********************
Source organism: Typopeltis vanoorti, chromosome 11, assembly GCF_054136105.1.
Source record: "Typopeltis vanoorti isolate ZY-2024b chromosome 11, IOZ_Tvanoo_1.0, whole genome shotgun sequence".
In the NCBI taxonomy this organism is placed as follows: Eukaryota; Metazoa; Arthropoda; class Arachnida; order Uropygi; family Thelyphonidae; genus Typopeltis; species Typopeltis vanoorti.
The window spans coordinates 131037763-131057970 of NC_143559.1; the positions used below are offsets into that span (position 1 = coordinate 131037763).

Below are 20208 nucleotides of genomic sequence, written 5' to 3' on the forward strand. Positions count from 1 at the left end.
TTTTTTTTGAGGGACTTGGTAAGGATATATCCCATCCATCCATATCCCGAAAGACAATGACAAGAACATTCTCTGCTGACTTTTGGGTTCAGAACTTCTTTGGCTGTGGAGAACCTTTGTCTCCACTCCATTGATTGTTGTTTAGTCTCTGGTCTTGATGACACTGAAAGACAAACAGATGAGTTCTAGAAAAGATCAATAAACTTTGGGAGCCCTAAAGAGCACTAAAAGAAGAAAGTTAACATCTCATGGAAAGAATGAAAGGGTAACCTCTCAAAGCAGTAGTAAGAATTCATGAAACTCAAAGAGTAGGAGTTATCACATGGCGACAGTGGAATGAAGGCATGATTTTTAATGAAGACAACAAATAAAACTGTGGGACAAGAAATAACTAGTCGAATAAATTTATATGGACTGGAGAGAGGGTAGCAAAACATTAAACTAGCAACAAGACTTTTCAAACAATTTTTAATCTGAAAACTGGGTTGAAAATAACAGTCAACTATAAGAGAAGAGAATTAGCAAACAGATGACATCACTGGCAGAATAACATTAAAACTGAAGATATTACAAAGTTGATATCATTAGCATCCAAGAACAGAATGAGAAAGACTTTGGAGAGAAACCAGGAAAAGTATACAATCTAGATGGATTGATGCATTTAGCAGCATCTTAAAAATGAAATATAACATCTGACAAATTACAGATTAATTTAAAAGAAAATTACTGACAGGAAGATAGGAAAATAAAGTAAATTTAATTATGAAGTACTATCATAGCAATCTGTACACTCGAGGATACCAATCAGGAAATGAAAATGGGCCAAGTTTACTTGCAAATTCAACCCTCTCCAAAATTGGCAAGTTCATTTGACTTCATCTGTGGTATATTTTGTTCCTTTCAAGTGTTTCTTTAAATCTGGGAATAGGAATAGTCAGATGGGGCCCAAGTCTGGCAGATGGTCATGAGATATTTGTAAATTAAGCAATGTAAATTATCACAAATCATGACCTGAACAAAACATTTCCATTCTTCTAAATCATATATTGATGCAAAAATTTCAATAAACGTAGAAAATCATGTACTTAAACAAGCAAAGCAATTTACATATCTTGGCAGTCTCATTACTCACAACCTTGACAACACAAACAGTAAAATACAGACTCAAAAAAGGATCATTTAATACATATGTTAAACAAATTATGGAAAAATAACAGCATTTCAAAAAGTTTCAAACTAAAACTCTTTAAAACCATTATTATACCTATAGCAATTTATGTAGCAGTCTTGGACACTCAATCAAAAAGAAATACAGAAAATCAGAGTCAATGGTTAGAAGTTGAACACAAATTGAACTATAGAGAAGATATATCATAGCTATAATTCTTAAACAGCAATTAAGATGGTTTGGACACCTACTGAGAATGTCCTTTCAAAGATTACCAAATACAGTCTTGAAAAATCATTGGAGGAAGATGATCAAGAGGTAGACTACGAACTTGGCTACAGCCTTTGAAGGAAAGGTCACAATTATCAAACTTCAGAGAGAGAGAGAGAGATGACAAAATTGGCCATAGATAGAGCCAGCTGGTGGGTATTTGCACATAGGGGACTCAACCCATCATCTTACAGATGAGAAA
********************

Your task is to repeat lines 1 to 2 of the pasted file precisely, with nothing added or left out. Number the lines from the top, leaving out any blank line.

Source organism: Typopeltis vanoorti, chromosome 11, assembly GCF_054136105.1.
Source record: "Typopeltis vanoorti isolate ZY-2024b chromosome 11, IOZ_Tvanoo_1.0, whole genome shotgun sequence".